Lake Fenton Middle School students have screen-free “Throwback Thursday”

Angelina Vitarelli, Writer

On Nov. 21, Lake Fenton Middle School (LFMS) participated in a “Screen Free” day to reduce possible negative effects of too much screen time in the learning environment. The students left their school-provided chromebooks at home and stored their phones in their lockers for the day. The entire student body and teaching staff took part in this experimental activity. 

“Students reported more experiences of having activities in the classroom that included movement and additional dialogue between students to students and teacher to student during the day,” principal of LFMS Dan Ferguson said. “There was certainly risk-taking and benefits in their social emotional learning and interactions, but teachers and students did feel disconnected from their other learning that requires technology for some the day.”

A recent CNN study found that teens are spending roughly seven hours looking at a screen for entertainment. Not all of this screen time is negative, but the amount of time spent on some type of media can be damaging.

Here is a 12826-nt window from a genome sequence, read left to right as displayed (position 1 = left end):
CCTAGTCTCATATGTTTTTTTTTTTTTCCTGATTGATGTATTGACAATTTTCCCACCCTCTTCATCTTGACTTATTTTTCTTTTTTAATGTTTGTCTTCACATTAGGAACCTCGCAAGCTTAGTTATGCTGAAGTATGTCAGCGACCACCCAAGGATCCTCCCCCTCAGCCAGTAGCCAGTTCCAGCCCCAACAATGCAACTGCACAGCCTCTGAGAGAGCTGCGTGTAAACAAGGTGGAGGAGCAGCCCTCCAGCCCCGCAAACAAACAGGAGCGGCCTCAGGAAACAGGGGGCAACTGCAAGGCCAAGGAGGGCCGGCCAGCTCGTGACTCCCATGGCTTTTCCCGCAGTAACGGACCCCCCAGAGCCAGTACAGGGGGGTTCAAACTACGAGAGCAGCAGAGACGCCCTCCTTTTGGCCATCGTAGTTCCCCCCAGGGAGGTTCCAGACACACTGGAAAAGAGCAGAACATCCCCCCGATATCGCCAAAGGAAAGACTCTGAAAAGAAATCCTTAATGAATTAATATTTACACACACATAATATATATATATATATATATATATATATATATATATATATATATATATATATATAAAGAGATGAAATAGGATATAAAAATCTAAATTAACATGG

“In a recent study, findings suggest that students who excessively use recreational screen time may be negatively impacted emotionally, academically, with activity, and face to face communications (Twenge and Campbell 2018).” Ferguson said. 

Although it was still a normal day despite no technology, students felt the effects of “Throwback Thursday”.

“My daily activities were affected like crazy,” eighth grader savannah Fellenbaum said. “I never realized how much my education and daily life was based on technology until it wasn’t there. A lot of our classes were harder to complete or continue our learning from previous days, because we needed the computer or monitor in order to accomplish that. I think everyone was a little bit shocked at how different it was.”

Throughout “Throwback Thursday”, students and teachers alike felt the effects of no technology, some beneficial and some not. Overall, LFMS had a successful test run of this experiment, and other schools may apply it in later years.